This year marked the return of what will hopefully become a Shinsedai tradition: a silent film screening with live aural accompaniment. One of last year’s highlights was the presentation of Kenji Mizoguchi’s 1933 film The Water Magician with a score performed by Toronto experimental band Vowls. This time, viewers had the chance to see Torajiro Saito’s Kid Commotion (1935), starring Chaplin-like silent star Shigeru Ogura as a father who resorts to some truly shameless methods to find money to support his overpopulated household. Live sound effects were provided by a Foley team led by Goro Koyama, accompanying the physical antics shown onscreen with a procession of honks, squeaks, splashes, clanks, crashes and more from various props, making for a particularly fun and instructive experience.
Among the many great discoveries Shinsedai 2011 brought were two very different exercises in serenity and stylistic confidence. KanZeOn, a documentary made by Neil Cantwell and Tim Grabham that got its world premiere at the festival, certainly stands out as one of the most surprising works shown, if only for the innovative ways in which it embraces its subject matter. While it mainly focuses on the DJ’ing, beat-boxing Buddhist priest Akinobu Tatsumi, Eri Fujii, a musician who specializes in playing the bamboo flute known as the sho, and kotsudumi drummer Akihiro Iitomi, the film also expands and drifts beyond these three fascinating individuals into a free-form consideration of the connection between spirituality and sound – a goal indicated by the film’s fitting subtitle: The Magical Potential of Sound. While it provides some interviews and facts regarding certain philosophical and religious principles, KanZeOn is not a vessel of information so much as a sensual tapestry of cinematic poetry laced with nature-based images of falling rain, calm forests and flowing streams; a Noh performance; Fujii’s moving sho renditions, including one that unfolds in a cave; and many more passages that smoothly evoke a state of deep contemplation.
Acting as a sort of brother film to The Azemichi Road was The Catcher on the Shore, which drew much attention due to the uniqueness of its maker. Ryugo Nakagawa, who presented the film alongside his producer, Yuichi Ide, is a fifteen year-old director who began making shorts when he was only eight and has at least thirty to his name. Shot on location in Okinawa when Nakagawa was fourteen, Catcher is his feature debut and follows a young sixth-grader named Hiroto (Munekazu Uehara) who departs from his mother’s apartment to spend the winter season with his father and grandparents in the distant, warm, island-based prefecture. He forms a bond not only with the local boys his age, but also with two white goats kept by his grandparents. After one of them is sold, slaughtered and served to the town’s inhabitants, he takes it upon himself to rescue the remaining animal. Thus, the film glides along from a blissful slice-of-life drama to a comical chase sequence after a runaway goat through the country roads to a fable-like passage portraying Hiroto’s journey to maturity in the hot Okinawan forest.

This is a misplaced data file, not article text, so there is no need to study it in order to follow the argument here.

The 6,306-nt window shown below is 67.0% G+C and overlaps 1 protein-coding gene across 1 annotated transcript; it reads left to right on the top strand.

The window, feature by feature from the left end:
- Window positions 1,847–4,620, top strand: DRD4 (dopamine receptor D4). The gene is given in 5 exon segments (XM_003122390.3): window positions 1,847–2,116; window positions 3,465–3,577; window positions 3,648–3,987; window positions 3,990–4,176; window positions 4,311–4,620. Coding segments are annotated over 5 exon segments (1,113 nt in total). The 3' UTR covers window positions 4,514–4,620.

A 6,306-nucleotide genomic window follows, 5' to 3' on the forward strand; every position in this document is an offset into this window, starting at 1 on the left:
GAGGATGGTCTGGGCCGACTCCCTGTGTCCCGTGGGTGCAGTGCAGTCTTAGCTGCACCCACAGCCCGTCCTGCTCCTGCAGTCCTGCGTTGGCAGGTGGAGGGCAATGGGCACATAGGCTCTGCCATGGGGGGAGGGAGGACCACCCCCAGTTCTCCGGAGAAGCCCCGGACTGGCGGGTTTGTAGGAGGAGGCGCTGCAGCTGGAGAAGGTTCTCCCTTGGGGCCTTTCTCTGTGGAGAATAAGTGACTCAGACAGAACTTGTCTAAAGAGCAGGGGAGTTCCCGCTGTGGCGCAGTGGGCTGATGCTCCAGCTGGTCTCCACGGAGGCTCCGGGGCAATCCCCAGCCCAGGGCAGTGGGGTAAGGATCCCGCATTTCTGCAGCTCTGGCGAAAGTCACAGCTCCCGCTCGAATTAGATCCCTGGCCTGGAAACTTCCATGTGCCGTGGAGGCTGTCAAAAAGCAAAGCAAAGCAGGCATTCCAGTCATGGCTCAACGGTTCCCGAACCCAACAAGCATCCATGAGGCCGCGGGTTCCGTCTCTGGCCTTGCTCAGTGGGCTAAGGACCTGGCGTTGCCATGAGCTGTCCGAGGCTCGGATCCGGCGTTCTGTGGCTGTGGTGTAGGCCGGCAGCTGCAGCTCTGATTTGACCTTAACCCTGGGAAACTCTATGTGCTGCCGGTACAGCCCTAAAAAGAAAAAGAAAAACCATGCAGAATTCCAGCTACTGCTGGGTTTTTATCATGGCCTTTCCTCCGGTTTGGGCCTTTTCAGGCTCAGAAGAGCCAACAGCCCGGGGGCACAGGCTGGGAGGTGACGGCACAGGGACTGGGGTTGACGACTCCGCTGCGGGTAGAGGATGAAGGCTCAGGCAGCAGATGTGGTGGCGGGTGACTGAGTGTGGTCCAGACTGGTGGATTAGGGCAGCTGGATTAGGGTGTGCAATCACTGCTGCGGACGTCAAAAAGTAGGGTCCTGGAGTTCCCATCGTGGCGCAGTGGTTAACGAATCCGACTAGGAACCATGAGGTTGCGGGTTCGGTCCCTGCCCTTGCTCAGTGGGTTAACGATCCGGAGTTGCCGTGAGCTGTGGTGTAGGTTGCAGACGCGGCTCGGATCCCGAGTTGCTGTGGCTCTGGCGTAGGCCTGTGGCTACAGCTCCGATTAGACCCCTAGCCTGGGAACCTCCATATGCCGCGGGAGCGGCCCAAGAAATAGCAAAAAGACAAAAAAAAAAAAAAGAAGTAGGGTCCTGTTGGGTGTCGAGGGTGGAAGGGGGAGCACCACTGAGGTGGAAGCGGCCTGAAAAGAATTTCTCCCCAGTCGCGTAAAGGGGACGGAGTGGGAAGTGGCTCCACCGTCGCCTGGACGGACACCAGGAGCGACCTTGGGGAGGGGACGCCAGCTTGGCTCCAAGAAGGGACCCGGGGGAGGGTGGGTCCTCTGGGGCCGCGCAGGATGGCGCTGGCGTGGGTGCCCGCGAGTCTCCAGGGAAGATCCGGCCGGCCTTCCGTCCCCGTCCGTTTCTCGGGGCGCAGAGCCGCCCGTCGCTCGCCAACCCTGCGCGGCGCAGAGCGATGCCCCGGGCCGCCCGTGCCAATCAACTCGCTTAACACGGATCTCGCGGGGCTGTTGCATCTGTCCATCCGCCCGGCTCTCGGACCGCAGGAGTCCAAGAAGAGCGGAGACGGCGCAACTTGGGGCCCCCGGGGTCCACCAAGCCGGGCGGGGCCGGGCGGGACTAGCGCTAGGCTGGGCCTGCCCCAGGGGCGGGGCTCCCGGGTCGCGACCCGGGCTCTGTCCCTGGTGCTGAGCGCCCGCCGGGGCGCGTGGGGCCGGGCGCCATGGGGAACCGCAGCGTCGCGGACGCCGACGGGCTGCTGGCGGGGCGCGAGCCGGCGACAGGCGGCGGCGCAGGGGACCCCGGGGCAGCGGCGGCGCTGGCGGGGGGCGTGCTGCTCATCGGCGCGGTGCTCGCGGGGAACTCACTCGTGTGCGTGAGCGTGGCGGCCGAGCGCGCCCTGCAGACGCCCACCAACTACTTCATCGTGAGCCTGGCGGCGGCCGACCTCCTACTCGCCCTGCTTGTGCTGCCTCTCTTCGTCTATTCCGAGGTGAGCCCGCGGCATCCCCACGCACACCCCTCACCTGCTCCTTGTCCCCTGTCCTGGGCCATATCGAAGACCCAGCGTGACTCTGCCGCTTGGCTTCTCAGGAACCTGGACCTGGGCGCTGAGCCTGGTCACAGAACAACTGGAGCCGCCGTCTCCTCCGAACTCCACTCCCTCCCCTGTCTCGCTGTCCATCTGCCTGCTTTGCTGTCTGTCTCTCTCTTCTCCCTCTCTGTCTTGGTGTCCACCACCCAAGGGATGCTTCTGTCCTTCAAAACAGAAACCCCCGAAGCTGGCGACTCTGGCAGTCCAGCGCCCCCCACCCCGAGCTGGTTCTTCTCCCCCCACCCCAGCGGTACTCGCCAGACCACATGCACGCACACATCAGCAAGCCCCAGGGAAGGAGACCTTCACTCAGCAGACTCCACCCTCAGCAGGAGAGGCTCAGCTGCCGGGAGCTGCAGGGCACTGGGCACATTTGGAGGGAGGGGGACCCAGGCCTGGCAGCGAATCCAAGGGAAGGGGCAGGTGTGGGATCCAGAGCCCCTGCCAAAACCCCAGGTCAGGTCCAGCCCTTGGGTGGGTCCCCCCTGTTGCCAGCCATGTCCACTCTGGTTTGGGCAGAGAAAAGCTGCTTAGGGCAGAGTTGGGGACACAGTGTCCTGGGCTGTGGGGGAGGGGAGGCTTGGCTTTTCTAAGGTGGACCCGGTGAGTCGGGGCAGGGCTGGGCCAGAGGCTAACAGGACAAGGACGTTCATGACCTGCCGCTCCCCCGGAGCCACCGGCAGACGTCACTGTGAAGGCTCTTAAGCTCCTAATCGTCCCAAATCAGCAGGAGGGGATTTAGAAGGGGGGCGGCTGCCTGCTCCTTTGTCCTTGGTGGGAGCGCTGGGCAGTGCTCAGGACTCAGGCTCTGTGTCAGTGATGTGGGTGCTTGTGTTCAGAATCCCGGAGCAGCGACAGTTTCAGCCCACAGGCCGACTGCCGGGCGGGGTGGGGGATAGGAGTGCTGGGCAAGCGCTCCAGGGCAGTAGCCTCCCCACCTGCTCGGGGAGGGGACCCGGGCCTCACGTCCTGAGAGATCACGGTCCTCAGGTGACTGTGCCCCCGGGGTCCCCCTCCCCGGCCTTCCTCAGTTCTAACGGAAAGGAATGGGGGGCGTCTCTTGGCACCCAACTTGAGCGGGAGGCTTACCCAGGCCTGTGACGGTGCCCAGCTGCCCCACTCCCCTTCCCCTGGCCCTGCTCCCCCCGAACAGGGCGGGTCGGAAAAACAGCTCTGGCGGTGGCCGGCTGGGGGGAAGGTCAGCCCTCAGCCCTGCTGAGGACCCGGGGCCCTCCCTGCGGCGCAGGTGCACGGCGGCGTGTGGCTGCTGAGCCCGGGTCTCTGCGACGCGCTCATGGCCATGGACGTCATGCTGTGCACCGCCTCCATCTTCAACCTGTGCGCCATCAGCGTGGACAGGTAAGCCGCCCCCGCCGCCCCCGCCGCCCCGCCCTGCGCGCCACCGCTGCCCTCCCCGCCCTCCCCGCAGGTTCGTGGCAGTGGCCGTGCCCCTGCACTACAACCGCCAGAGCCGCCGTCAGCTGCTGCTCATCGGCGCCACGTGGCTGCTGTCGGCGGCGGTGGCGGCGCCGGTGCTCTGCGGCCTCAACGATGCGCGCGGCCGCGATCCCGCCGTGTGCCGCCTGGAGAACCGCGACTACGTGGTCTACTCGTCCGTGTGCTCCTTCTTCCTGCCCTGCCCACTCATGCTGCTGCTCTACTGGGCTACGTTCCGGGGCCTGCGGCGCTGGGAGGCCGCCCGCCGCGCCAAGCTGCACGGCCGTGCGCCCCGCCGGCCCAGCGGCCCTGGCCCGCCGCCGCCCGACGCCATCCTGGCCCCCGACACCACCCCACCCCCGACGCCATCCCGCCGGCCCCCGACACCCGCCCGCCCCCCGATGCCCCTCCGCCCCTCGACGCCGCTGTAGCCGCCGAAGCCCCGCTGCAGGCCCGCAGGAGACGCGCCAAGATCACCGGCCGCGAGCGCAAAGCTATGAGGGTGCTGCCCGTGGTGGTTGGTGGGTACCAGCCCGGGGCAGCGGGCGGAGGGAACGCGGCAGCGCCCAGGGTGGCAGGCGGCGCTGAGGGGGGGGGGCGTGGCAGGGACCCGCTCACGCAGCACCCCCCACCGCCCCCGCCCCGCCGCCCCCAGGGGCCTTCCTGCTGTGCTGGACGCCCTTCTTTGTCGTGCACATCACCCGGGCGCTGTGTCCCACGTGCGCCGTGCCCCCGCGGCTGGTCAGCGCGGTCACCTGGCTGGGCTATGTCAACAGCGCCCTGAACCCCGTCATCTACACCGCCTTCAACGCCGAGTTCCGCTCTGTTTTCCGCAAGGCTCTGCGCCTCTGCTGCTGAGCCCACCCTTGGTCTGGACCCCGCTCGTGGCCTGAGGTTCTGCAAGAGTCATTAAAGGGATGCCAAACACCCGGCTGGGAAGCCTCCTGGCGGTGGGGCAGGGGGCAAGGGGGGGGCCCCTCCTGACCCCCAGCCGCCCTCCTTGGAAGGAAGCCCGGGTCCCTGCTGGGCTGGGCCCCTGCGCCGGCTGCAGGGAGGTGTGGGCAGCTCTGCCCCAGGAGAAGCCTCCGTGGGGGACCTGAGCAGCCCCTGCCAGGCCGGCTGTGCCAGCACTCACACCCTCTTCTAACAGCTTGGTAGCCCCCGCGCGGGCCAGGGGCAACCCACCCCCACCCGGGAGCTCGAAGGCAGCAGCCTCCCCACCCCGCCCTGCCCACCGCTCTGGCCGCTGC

There is much to admire about The Catcher on the Shore, from its sensible grasp on weighty themes to the remarkable technical skill shown in the cinematography and editing, all reinforcing its status as an exemplary film not only in its own right, but also in relation to the Shinsedai Cinema Festival’s main objective. Beyond viewers being able to catch this rarity in Toronto, Nakamura in turn seemed to receive a worthwhile experience in accompanying his film to its international premiere. Throughout the festival, the young director could be seen answering questions from festivalgoers, graciously signing programs and conversing with veteran filmmaker Gen Takahashi, whose Confessions of a Dog (Pochi no Kokuhaku) was one of Shinsedai 2010’s standout attractions. Such images as well as the positive impressions gathered above highlight the success of Shinsedai’s goal of promoting independent filmmakers’ fruits of labor outside of Japan. If this year’s strong lineup is any indication, eager viewers in North America waiting to catch a first glance at worthwhile efforts from other festivals abroad will certainly want to keep this still-young one on their radars in coming years – in all likelihood, he’s just getting warmed up.